Published on February 15th, 2017 | by Damien Straker
Silence – Film Review
Reviewed by Damien Straker on the 15th of February 2016
Tranmission presents a film by Martin Scorsese
Produced by Barbara De Fina, Randall Emmett, Vittorio Cecchi Gori, Emma Tillinger Koskoff, Gaston Pavlovich, Martin Scorsese and Irwin Winkler
Screenplay by Jay Cocks and Martin Scorsese, based on Silence by Shūsaku Endō
Starring Andrew Garfield, Adam Driver, Tadanobu Asano, Ciarán Hinds and Liam Neeson
Music by Kim Allen Kluge and Kathryn Kluge
Cinematography Rodrigo Prieto
Edited by Thelma Schoonmaker
Running Time: 161 minutes
Release Date: the 16th of February 2016
The new Martin Scorsese film Silence is a disappointment. It’s said to have undertaken a thirty-year development, which also describes the film’s sluggish pacing. The film aims to resolve something that’s clearly kept the world awake: Scorsese’s own test of faith, evoked by his Italian-American upbringing and his decision not to become a priest as he originally planned. Life goals change, but so do political and spiritual attitudes, meaning a “crisis of faith” narrative makes Silence seem old fashioned and dusty; it’s the type of story that would have been popular to explore in the 1960s under spiritual directors such as Ingmar Bergman. In fact, 1966 is when the film’s source material, Shûsaku Endô’s novel, was published. That’s not to say that faith isn’t still important to some people in Western society, but characters asking if God exists might be at odds with how people look at faith today.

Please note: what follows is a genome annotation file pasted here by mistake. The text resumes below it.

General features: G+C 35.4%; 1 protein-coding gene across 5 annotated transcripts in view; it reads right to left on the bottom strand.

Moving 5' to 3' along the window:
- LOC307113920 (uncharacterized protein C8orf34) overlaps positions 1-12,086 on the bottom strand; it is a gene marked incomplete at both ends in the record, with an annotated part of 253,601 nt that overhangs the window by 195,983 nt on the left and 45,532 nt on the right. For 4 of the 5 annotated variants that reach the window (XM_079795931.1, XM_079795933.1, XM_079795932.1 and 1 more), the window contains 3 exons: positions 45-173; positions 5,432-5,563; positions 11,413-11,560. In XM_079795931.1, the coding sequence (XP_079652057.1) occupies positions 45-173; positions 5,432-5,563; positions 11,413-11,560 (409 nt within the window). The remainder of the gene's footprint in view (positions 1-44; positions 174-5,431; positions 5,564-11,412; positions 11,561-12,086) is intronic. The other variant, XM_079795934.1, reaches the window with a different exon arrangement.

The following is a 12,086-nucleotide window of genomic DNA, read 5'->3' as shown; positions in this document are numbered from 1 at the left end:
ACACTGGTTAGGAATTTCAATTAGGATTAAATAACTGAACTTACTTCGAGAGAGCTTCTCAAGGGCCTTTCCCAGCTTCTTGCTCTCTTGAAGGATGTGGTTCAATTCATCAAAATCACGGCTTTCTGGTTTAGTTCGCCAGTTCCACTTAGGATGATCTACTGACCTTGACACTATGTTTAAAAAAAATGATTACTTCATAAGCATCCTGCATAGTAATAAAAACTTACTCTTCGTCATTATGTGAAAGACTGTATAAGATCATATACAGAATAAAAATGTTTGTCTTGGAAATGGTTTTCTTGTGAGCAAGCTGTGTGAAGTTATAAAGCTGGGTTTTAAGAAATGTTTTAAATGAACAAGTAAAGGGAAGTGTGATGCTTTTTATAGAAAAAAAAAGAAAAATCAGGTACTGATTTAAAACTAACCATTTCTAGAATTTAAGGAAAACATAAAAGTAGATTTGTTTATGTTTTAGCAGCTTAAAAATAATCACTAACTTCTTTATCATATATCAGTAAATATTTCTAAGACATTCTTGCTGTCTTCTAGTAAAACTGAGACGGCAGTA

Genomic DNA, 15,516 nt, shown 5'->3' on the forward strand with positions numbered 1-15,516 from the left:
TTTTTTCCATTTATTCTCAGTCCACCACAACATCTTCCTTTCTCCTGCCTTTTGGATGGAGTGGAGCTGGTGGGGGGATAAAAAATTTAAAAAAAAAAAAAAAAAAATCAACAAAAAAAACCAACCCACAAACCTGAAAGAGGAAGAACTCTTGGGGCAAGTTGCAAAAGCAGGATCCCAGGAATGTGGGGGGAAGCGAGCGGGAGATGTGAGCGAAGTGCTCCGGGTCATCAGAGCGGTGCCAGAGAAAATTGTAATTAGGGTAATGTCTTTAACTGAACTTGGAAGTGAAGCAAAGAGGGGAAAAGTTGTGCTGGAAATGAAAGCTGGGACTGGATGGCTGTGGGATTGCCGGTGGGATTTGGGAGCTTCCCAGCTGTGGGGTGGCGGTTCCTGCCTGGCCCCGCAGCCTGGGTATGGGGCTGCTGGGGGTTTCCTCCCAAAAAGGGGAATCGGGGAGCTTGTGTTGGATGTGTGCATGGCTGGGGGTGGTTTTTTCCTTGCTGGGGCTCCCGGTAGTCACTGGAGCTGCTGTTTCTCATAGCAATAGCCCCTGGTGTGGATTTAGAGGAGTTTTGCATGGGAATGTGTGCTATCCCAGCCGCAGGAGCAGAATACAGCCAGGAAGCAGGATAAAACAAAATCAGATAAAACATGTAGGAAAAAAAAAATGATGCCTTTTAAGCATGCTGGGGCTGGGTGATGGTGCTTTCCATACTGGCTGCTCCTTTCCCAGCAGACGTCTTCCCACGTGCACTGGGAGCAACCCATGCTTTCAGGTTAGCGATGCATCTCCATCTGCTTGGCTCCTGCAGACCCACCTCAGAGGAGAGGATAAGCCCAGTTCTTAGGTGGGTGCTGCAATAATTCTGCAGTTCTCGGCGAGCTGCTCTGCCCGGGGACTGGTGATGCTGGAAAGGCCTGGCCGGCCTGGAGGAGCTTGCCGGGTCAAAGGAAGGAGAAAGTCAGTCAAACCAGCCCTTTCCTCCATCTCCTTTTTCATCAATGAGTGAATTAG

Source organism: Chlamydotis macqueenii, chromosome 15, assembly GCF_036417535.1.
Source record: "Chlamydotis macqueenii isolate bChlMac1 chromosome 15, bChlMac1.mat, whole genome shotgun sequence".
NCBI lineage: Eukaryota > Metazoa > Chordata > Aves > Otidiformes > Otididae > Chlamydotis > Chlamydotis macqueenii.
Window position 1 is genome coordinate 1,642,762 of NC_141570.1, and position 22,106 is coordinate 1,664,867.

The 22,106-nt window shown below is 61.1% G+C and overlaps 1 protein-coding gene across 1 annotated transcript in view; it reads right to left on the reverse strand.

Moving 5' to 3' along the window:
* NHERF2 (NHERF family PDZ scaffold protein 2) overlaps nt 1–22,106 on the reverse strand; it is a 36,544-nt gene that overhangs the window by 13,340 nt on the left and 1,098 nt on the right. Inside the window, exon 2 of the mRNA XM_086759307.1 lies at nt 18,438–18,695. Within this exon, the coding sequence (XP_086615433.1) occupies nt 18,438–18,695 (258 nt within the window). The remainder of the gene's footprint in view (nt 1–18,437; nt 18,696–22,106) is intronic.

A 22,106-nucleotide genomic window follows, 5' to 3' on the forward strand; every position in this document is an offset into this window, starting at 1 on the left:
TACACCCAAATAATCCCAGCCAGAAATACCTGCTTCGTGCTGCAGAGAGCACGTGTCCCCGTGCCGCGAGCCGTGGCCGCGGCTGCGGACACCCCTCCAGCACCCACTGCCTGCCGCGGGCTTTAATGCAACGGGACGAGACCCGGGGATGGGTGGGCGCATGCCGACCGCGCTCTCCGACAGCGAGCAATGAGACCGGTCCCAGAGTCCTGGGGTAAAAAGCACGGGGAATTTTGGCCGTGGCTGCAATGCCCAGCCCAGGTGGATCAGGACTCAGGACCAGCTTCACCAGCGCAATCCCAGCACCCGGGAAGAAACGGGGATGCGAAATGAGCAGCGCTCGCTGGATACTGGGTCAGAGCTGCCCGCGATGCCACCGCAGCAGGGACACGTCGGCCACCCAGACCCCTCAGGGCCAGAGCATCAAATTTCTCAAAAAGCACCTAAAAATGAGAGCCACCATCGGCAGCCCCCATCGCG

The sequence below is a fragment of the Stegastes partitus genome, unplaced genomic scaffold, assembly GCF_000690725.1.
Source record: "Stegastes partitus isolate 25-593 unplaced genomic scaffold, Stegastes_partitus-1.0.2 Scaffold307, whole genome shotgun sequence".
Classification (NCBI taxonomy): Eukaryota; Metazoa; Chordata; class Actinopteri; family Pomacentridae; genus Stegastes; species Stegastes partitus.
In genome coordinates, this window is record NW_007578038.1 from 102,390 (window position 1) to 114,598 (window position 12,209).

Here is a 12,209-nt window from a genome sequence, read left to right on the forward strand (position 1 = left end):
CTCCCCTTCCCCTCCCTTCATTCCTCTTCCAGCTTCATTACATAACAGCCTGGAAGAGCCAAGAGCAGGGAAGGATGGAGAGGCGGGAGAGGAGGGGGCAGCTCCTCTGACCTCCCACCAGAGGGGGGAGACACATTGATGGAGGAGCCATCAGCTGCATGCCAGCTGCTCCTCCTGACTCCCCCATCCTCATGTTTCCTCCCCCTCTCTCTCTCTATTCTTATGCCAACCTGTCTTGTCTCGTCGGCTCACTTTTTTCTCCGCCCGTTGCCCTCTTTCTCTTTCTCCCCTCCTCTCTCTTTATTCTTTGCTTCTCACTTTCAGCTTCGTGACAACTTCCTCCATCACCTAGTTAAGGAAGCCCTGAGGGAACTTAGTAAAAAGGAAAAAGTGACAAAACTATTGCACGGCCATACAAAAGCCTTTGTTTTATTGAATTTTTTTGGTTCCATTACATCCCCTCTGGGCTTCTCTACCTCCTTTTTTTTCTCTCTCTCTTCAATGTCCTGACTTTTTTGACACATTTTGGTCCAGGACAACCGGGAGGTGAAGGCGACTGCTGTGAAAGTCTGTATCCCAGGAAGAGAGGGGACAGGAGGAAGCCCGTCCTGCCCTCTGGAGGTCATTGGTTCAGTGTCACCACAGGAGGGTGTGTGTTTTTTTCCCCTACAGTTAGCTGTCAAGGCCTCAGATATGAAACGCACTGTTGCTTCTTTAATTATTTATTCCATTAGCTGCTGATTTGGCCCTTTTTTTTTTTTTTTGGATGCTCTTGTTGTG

This is more the pity because the setting of 17th century Japan, where two Jesuit priests are tasked with spreading the word of God, is an enticing setting and premise, potentially rich in history and texture. There was also early hype surrounding the film with news that Daniel Day Lewis was to feature in a key role, only for him to wisely withdraw from the project. To be fair, the film is incredibly beautiful in the first half due to the painterly photography provided by cinematographer Rodrigo Prieto, whose wide framing of the mountains and hills doubles as the empty conversation between the priests and God. There’s also some atmospheric scenes where the main characters travel across lakes in small boats that are sucked deep into the mist ahead of them and a scene at night where a village is scarcely lit by the fire of a group of flaming torches.
However, the naturalistic photography of the landscape works against a sluggish screenplay authored by Scorsese and Jay Cocks. The script follows two priests, Rodrigues (Andrew Garfield) and Garrpe (Girls’ Adam Driver), who are sent on a Heart of Darkness-style mission to find Ferreira (Liam Neeson), a Kurtz figure who has gone rogue in Japan—a place that will execute anyone practicing Christianity. They need to investigate if he has surrendered his faith. The priests’ journey sees them involved with peaceful Japanese people who are secretly wishing to undertake the sacraments of Christianity and defy the dangers of the oppressive Buddhist regime. Rodrigues and Garrpe are forced to shelter themselves in a tiny hut to avoid being seen and captured, which leads to boredom and claustrophobia.